Originally Posted by twowheeladdict
Congrats. You are going to love them. Too tall? As in your buddy has short legs? He should have got blocks that push them back and down but let you enjoy the superior ride they provide. His loss is your gain.
I know nothing about an '05 but on our rushmore bikes the mount points between for the left and right shocks are a little different in length so we mount the shorter length and turn out the other shock so it slips right on.
You need two to 3 people to set up the sag correctly and rebound is a play and see once you start at the initial suggestion.
Many of us bought from
who will gladly talk us through the process while sipping margaritas while laying in his hammock on some beach, somewhere.
Throwing in my two cents.
Twowheeladdict, you mention that on Rushmore models that individual shocks are a different length. Do we know if it comes that way from the factory when new? Do they really have a different mount point length dimension as a design? That sounds a little goofy. What if one of the shocks was changing length over time as the bumper inside moved and whole motor moved? This could be caused by the difference in the two shocks, one being a shock with rebound damping adjustment, the other just a slave spring allowing the whole motor to shift on its rubber mounts. Not to mention, the bike sits slightly to one side on it's jiffy stand with more weight on side then the other. It’s a BS system. It somewhat defies logic that our swingarm could be slightly sideways and not parallel to the ground right? Also it seems that the length difference continues to change over time/weight. Check with several people that removed the stock units and you will see a length difference between bikes. Again WTF?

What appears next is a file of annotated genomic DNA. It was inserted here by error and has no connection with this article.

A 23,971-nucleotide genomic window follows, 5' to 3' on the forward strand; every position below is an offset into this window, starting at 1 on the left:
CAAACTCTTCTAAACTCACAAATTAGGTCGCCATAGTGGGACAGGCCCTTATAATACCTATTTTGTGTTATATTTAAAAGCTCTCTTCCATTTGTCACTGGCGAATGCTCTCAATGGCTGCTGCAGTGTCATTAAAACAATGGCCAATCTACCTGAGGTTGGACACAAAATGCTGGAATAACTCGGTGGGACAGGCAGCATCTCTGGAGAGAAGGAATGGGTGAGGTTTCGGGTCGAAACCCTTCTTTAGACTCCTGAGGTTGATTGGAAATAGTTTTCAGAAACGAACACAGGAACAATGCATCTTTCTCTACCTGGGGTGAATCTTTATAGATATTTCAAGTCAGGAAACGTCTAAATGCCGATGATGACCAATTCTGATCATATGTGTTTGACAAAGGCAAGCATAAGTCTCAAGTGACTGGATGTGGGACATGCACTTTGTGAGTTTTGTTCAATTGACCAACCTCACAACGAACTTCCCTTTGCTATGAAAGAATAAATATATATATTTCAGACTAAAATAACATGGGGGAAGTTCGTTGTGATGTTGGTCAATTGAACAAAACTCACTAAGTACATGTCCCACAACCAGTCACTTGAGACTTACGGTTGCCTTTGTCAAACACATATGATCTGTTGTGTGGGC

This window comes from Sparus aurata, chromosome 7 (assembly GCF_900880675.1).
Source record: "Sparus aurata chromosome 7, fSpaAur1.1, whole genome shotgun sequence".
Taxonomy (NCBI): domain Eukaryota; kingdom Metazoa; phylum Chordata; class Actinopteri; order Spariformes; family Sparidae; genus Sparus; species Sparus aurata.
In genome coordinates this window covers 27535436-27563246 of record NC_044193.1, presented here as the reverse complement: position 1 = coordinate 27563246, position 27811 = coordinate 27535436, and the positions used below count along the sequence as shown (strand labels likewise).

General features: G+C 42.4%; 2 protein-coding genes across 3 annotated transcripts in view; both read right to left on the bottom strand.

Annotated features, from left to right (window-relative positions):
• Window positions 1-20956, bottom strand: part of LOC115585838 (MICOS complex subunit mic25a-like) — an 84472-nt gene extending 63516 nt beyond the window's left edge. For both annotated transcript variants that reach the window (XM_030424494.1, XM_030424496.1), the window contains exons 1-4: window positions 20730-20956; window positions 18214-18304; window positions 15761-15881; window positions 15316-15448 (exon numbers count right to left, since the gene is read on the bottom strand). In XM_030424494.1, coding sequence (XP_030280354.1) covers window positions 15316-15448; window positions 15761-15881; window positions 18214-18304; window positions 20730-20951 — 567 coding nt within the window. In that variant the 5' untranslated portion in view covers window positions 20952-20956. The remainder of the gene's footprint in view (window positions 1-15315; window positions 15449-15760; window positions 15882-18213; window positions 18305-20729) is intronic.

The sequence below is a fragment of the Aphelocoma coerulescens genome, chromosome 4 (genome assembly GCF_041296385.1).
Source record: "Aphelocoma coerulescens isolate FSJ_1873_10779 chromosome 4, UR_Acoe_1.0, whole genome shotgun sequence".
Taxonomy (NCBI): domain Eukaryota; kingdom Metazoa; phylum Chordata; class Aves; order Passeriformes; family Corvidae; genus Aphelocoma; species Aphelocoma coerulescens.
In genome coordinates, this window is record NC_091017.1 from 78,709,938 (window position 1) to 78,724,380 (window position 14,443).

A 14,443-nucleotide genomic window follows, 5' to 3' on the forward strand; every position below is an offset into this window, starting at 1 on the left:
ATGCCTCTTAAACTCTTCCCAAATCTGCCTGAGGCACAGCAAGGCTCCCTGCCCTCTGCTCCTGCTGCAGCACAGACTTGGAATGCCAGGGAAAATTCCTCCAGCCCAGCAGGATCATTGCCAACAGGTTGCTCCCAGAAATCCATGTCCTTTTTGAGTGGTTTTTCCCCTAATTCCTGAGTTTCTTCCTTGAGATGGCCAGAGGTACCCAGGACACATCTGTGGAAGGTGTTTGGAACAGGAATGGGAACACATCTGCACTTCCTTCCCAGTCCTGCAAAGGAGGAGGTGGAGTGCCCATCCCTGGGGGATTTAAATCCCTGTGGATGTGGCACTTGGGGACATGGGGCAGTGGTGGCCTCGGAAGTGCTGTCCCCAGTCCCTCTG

I own a 2016 RGS with 18K on the clock and decided to upgrade shocks (also to Ohlins). I ride two-up 85% of the time. When I removed my shocks, they were just over 1/4" different in length (see pic). Oh my WTF? I remembered the last tire change I made, the rear tire was worn a lot more on one side then the other, like all I do is make left turns? What?
When putting on my new shocks, I too was counseled to put the right shock on first, then adjust the length of the left to fit. That is what everyone said. That too blew my mind. What if your shocks are not length adjustable? Then one side will be loaded more than the other to begin with. Sag adjustment would be different depending on what side you were measuring. How to set sag in that case? What? Didn’t get it.
Did a lot of research on the issue and found a company in Ca. that developed and sells a frame straightening device for shops and dealers (to expensive for a home type thing) and a very knowledgeable guy. What I did learn is how to somewhat fix my shock height/length difference. Attached is a pic of my new upper motor mount stabilizer link that is adjustable (like a turnbuckle) that I bought. I installed it at the same length as was my stock unit. I removed my shocks, shook the swingarm up and down a few times, then started to adjust the length of the stabilizer arm. I measured bolt hole to bolt hole length on each side with my homemade length checker (a piece of wire hanger and a zip tie, pic attached). Wouldn’t you know it, the swingarm started to straighten out. I was able to get my shock lengths back to within a 1/16” of each other or practically the same length for each side. To really do the job correctly, I should also replace the four rubber donut things that the motor is mounted to (#8 and 11 on attached pics). Nevertheless, I’m now riding more true.
BTW, my understanding is that the shock ‘difference’ is still acceptable according to HD but again WTF?
Lastly, SamJr, your shocks, like my 159’s have three inches of travel. Conventional wisdom is to set sag at 1/3 travel and for us that means 1” or 25/26MM. Not that 30mm is to much though.
Now that I have reread this tome, I will start a new thread with some of the above for general reading/comments.